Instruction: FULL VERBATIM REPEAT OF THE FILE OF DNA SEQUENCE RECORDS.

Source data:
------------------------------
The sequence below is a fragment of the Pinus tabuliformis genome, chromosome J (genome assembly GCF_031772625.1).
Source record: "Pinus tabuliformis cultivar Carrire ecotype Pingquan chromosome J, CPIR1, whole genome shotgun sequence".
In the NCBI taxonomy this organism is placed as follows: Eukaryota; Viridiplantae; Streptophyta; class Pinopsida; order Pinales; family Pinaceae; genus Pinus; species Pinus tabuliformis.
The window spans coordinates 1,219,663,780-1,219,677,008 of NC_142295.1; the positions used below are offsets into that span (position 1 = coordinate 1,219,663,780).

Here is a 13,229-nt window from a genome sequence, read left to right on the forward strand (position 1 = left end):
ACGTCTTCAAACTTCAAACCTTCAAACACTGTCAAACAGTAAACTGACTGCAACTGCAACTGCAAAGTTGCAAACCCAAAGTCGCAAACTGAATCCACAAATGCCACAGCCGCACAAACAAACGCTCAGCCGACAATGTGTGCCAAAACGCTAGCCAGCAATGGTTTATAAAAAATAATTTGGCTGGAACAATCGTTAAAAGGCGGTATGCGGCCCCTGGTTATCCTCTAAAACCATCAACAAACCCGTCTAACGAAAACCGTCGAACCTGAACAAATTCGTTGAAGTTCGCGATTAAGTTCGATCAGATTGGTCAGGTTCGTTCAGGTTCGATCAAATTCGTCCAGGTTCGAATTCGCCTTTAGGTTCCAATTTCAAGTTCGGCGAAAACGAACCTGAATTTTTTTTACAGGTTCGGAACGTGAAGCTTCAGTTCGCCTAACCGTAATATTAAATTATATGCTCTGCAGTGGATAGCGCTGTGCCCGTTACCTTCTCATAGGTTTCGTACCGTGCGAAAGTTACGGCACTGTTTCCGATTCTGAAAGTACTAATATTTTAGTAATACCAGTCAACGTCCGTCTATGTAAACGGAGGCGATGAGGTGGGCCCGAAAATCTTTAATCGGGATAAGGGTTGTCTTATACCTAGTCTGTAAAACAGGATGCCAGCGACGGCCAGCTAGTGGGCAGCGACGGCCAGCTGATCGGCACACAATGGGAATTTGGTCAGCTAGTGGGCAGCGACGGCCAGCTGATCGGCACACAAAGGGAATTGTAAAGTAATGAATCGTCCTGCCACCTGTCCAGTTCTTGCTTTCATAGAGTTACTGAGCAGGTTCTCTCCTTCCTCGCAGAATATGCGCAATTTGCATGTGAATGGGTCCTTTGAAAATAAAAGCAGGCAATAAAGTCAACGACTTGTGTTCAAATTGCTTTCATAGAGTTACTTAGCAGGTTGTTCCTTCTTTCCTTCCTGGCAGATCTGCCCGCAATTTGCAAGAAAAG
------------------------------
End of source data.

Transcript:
The sequence below is a fragment of the Pinus tabuliformis genome, chromosome J (genome assembly GCF_031772625.1).
Source record: "Pinus tabuliformis cultivar Carrire ecotype Pingquan chromosome J, CPIR1, whole genome shotgun sequence".
In the NCBI taxonomy this organism is placed as follows: Eukaryota; Viridiplantae; Streptophyta; class Pinopsida; order Pinales; family Pinaceae; genus Pinus; species Pinus tabuliformis.
The window spans coordinates 1,219,663,780-1,219,677,008 of NC_142295.1; the positions used below are offsets into that span (position 1 = coordinate 1,219,663,780).

Here is a 13,229-nt window from a genome sequence, read left to right on the forward strand (position 1 = left end):
ACGTCTTCAAACTTCAAACCTTCAAACACTGTCAAACAGTAAACTGACTGCAACTGCAACTGCAAAGTTGCAAACCCAAAGTCGCAAACTGAATCCACAAATGCCACAGCCGCACAAACAAACGCTCAGCCGACAATGTGTGCCAAAACGCTAGCCAGCAATGGTTTATAAAAAATAATTTGGCTGGAACAATCGTTAAAAGGCGGTATGCGGCCCCTGGTTATCCTCTAAAACCATCAACAAACCCGTCTAACGAAAACCGTCGAACCTGAACAAATTCGTTGAAGTTCGCGATTAAGTTCGATCAGATTGGTCAGGTTCGTTCAGGTTCGATCAAATTCGTCCAGGTTCGAATTCGCCTTTAGGTTCCAATTTCAAGTTCGGCGAAAACGAACCTGAATTTTTTTTACAGGTTCGGAACGTGAAGCTTCAGTTCGCCTAACCGTAATATTAAATTATATGCTCTGCAGTGGATAGCGCTGTGCCCGTTACCTTCTCATAGGTTTCGTACCGTGCGAAAGTTACGGCACTGTTTCCGATTCTGAAAGTACTAATATTTTAGTAATACCAGTCAACGTCCGTCTATGTAAACGGAGGCGATGAGGTGGGCCCGAAAATCTTTAATCGGGATAAGGGTTGTCTTATACCTAGTCTGTAAAACAGGATGCCAGCGACGGCCAGCTAGTGGGCAGCGACGGCCAGCTGATCGGCACACAATGGGAATTTGGTCAGCTAGTGGGCAGCGACGGCCAGCTGATCGGCACACAAAGGGAATTGTAAAGTAATGAATCGTCCTGCCACCTGTCCAGTTCTTGCTTTCATAGAGTTACTGAGCAGGTTCTCTCCTTCCTCGCAGAATATGCGCAATTTGCATGTGAATGGGTCCTTTGAAAATAAAAGCAGGCAATAAAGTCAACGACTTGTGTTCAAATTGCTTTCATAGAGTTACTTAGCAGGTTGTTCCTTCTTTCCTTCCTGGCAGATCTGCCCGCAATTTGCAAGAAAAG